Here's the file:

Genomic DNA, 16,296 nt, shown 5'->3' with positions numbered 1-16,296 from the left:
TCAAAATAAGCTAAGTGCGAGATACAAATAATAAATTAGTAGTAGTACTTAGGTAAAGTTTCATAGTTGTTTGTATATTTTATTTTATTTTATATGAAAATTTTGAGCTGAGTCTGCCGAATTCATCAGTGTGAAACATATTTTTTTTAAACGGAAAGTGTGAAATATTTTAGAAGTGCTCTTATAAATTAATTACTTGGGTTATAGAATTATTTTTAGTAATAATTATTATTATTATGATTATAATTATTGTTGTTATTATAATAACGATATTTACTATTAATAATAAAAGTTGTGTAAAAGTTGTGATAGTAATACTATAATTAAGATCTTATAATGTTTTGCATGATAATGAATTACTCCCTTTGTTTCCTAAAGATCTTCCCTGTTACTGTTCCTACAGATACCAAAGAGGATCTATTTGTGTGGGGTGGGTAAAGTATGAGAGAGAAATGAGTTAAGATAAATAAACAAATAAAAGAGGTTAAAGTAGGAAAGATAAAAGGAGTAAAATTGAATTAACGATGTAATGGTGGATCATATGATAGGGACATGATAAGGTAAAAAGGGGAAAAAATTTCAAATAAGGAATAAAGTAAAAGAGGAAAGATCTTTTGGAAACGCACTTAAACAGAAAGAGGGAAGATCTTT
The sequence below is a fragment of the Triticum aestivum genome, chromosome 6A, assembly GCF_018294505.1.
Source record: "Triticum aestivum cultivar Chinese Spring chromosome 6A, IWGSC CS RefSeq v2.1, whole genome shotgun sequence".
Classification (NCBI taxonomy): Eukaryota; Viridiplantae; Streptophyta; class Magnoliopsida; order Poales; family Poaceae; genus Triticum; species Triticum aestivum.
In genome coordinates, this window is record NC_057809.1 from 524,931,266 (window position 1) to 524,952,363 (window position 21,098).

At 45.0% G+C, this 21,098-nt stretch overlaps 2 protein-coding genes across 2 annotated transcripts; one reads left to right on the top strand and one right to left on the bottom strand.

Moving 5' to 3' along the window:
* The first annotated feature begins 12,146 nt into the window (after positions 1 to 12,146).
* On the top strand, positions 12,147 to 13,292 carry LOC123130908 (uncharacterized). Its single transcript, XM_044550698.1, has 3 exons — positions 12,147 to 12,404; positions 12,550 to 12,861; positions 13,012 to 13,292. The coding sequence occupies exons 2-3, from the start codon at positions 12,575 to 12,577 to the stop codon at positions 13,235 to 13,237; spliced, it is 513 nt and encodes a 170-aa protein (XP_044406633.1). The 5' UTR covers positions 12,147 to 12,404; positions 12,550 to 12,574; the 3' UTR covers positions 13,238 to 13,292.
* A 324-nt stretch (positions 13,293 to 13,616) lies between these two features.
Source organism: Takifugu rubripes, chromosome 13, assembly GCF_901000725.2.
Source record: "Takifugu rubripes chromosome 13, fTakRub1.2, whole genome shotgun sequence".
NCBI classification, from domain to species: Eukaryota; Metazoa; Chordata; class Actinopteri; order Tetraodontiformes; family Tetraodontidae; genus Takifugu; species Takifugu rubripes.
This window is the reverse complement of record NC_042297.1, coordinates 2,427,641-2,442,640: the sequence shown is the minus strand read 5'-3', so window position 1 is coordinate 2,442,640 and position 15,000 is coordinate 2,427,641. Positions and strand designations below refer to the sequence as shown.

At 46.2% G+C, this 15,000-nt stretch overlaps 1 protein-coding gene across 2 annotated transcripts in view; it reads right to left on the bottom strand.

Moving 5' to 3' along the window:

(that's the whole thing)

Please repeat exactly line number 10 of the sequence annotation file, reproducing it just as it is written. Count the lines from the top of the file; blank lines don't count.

* On the top strand, positions 12,147 to 13,292 carry LOC123130908 (uncharacterized). Its single transcript, XM_044550698.1, has 3 exons — positions 12,147 to 12,404; positions 12,550 to 12,861; positions 13,012 to 13,292. The coding sequence occupies exons 2-3, from the start codon at positions 12,575 to 12,577 to the stop codon at positions 13,235 to 13,237; spliced, it is 513 nt and encodes a 170-aa protein (XP_044406633.1). The 5' UTR covers positions 12,147 to 12,404; positions 12,550 to 12,574; the 3' UTR covers positions 13,238 to 13,292.